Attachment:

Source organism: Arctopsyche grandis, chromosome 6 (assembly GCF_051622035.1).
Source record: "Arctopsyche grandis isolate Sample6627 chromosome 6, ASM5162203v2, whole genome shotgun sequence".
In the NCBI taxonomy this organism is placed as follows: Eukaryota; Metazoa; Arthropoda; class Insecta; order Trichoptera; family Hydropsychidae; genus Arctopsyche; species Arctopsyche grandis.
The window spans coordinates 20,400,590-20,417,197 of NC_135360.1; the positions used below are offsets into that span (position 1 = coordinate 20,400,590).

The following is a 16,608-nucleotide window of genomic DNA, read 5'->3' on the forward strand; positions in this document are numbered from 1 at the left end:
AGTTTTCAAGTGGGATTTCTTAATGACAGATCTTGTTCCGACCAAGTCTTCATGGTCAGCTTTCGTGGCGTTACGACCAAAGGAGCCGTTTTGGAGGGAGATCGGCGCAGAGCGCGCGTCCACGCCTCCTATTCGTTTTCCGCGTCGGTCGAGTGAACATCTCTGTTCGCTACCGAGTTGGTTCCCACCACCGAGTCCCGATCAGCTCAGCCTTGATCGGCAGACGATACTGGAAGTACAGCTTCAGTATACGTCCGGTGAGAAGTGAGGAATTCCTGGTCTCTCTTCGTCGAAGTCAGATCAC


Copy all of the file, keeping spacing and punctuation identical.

Source organism: Arctopsyche grandis, chromosome 6 (assembly GCF_051622035.1).
Source record: "Arctopsyche grandis isolate Sample6627 chromosome 6, ASM5162203v2, whole genome shotgun sequence".
In the NCBI taxonomy this organism is placed as follows: Eukaryota; Metazoa; Arthropoda; class Insecta; order Trichoptera; family Hydropsychidae; genus Arctopsyche; species Arctopsyche grandis.
The window spans coordinates 20,400,590-20,417,197 of NC_135360.1; the positions used below are offsets into that span (position 1 = coordinate 20,400,590).

The following is a 16,608-nucleotide window of genomic DNA, read 5'->3' on the forward strand; positions in this document are numbered from 1 at the left end:
AGTTTTCAAGTGGGATTTCTTAATGACAGATCTTGTTCCGACCAAGTCTTCATGGTCAGCTTTCGTGGCGTTACGACCAAAGGAGCCGTTTTGGAGGGAGATCGGCGCAGAGCGCGCGTCCACGCCTCCTATTCGTTTTCCGCGTCGGTCGAGTGAACATCTCTGTTCGCTACCGAGTTGGTTCCCACCACCGAGTCCCGATCAGCTCAGCCTTGATCGGCAGACGATACTGGAAGTACAGCTTCAGTATACGTCCGGTGAGAAGTGAGGAATTCCTGGTCTCTCTTCGTCGAAGTCAGATCAC